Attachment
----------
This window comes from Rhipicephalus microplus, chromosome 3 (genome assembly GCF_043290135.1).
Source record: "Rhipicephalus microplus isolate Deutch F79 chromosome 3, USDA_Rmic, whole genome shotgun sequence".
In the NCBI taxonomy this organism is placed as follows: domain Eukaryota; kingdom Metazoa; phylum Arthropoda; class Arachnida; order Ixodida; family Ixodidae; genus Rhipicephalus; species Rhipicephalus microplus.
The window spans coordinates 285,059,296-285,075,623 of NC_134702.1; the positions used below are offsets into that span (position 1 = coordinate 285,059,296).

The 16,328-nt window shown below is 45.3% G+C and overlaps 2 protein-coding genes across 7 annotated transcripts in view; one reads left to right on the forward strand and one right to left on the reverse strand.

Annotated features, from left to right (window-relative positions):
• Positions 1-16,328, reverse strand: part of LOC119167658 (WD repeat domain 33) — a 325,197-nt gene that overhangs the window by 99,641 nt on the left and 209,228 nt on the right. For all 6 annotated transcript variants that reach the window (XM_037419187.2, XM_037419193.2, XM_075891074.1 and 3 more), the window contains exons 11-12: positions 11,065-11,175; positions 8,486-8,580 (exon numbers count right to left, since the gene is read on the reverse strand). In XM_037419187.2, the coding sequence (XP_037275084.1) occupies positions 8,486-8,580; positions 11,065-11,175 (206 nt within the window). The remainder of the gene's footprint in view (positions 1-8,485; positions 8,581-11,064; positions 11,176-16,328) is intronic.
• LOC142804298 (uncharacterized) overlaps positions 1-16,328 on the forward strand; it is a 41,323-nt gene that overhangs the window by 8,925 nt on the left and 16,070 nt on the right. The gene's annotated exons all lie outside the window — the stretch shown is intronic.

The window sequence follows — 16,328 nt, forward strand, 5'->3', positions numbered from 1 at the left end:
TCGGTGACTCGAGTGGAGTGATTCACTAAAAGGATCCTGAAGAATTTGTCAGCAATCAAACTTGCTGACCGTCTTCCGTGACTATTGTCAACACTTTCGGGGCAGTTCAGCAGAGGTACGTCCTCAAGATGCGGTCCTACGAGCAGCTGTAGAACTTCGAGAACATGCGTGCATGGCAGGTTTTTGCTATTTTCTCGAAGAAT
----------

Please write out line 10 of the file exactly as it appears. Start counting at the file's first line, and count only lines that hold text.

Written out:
TCGGTGACTCGAGTGGAGTGATTCACTAAAAGGATCCTGAAGAATTTGTCAGCAATCAAACTTGCTGACCGTCTTCCGTGACTATTGTCAACACTTTCGGGGCAGTTCAGCAGAGGTACGTCCTCAAGATGCGGTCCTACGAGCAGCTGTAGAACTTCGAGAACATGCGTGCATGGCAGGTTTTTGCTATTTTCTCGAAGAAT